KITCHEN GARDENING IN KENYAPaul Rugendo
Urban farming is the act of cultivating, processing and distributing food in or around towns and cities, while kitchen gardening is the growing of edible plants as well as medicinal plants for domestic use. It reflects various of social and economic growth.
By being a social movement for sustainable communities, where growers for social networks. The networks later evolve after receiving formal institutional support through integration into local town planning as a movement for sustainable urban development.
Provision of direct access to fresh vegetables, fruits, and meat products through urban agriculture improves food security and food safety.
There are various types of kitchen gardens depending on one’s needs, space and resources:
A reusing project in which gardeners convert used tires into planters that can hold various vegetables, herbs, and fruits. Recycled tires make great planters as they are deep enough for plant anchorage and can withstand cold temperatures as well as heavy wind and rainfall. They are set up by filling a used tire with soil and subsequently planting seeds or seedlings of one’s choice. To create raised beds one stacks the tires, while for separate and contained planters one uses a single tire.
A keyhole garden is a round garden bed with a compost pile in the center. It has a notch at the front, that gardeners can easily add to or turn over the pile. Featuring a drainage layer, a soil layer, and a planting area, they bring together the necessities of plant growth. Keyhole gardening uses kitchen waste, garden waste, and wash water as food. Layering has been proven to enhance soil health. At the very bottom we start with wood, then compost manure, worms, wood ash, straw, and finally topsoil. The layers are repeated until the desired height is met.
Jerry can garden
Entails the conversion of used jerry cans into planters. There are various ways of making jerry can gardens though the most common is cutting the can into two halves. Both halves are then filled with soil and manure in a ratio of 1:1. Gardeners are also advised to perforate the jerry cans at the lower sides and at the bottom to prevent water clogging. This method is suitable for growing vegetables, herbs, and spices.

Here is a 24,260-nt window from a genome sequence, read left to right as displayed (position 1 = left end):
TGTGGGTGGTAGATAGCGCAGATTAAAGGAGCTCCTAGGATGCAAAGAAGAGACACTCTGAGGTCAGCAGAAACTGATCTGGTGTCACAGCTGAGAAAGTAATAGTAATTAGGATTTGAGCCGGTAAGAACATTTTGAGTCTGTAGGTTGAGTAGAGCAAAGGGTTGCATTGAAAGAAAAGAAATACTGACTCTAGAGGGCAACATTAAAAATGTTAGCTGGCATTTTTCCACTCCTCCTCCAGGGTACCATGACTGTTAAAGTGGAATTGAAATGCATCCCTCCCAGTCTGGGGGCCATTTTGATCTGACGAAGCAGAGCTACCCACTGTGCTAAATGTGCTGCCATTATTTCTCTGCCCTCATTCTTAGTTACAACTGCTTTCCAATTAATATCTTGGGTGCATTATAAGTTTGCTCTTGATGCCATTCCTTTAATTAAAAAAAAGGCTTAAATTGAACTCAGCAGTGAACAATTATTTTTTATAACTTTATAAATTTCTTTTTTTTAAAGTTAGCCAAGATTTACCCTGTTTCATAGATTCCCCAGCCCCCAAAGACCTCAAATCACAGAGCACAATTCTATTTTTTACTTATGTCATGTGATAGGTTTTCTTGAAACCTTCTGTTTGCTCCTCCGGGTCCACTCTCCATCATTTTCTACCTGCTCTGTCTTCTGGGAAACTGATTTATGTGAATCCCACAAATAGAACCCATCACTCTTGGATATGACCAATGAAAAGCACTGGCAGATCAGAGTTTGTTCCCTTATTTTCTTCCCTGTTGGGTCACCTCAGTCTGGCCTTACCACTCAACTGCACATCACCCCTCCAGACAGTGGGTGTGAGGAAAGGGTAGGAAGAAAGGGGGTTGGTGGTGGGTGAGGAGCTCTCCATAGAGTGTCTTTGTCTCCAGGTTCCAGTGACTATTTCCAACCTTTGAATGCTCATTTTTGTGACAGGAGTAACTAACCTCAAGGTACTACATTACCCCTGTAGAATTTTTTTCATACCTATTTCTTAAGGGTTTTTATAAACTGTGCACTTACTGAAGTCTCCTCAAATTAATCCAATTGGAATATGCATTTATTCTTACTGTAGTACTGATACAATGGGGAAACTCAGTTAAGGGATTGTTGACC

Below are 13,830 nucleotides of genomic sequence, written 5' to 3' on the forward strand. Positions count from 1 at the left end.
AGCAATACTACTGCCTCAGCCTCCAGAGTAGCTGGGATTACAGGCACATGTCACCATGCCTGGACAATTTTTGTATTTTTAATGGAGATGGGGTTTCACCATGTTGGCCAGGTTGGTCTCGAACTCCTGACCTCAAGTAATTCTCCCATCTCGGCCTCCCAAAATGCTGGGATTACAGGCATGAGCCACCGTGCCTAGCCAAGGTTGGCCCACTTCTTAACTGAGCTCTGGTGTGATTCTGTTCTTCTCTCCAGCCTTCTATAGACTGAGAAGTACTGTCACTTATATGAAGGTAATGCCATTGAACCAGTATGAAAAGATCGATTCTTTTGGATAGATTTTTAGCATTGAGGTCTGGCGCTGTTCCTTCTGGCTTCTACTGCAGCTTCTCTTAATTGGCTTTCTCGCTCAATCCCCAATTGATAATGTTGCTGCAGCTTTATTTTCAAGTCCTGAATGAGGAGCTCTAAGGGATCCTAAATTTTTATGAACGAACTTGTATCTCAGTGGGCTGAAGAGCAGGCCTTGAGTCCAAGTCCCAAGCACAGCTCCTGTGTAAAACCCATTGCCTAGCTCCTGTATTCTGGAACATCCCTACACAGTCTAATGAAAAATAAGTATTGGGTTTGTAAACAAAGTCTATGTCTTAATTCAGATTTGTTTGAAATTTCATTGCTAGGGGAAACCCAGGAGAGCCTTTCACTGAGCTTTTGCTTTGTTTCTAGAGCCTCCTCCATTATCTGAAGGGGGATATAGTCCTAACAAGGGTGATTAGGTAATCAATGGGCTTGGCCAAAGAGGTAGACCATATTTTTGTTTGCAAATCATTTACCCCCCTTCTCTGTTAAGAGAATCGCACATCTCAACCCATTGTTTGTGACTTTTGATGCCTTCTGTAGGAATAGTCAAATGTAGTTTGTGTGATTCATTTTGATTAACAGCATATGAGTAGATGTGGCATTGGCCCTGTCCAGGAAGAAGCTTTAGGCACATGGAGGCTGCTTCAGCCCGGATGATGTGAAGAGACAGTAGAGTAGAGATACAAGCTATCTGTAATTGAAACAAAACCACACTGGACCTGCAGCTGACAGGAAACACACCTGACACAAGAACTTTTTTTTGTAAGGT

They are container gardens from upcycled drawers. First one constructs a wooden frame that will hold the drawers. Once the drawers’ general condition is checked, they are drilled at the bottom so that moisture has somewhere to drain out. The drawer is then filled with soil and manure up to three-thirds in a ratio of 1:1. Finally planting takes place. For plants like strawberries, the use of mulch is encouraged to help reduce water loss as well as keep the fruit clean.
Wick irrigation garden
Involves the use of ropes as wicks to supply water to plant roots below the soil surface to minimize evaporation. The water inside a pot or raised container can be transferred to the soil by a wick. A small wooden structure is first constructed to support the five-liter containers used. A third of the container is cut which will be used to supply water to the plant, while the other part is used for planting. The method is referred to as wick irrigation as it uses highly absorbent material to absorb water to the plant. Half of the wick remains in the water while the rest is in the soil. Plants are not watered directly but rather absorb water when they require it.
A garden that resembles a cone and involves arranging soil in a conical shape above the ground to create more space for crop growing. This is often by use of plastic containers or heavy polythene sheets to make the cones. The cone is wider at the base and narrows as one goes up. The garden has a lifeline of five to ten years, with replacing manure being all one is supposed to do during all the planting seasons. The cone can feed a family of six with vegetables all year round.
Food robe garden
Entails the use of old buckets, basins, drawers, and cement bags to plant depending on one’s kitchen requirement. They are suitable for planting vegetables, fruits, herbs, and spices.
Benefits of kitchen gardening;
- Consistent supply of fresh fruits and vegetables that are high in nutritive value and free from toxic chemicals.
- Promotes income saving as an individual or household reduces their purchase of fruits and vegetables.
- Successful recycling of kitchen waste and wastewater.
- Increased productivity of wasteland around the home.
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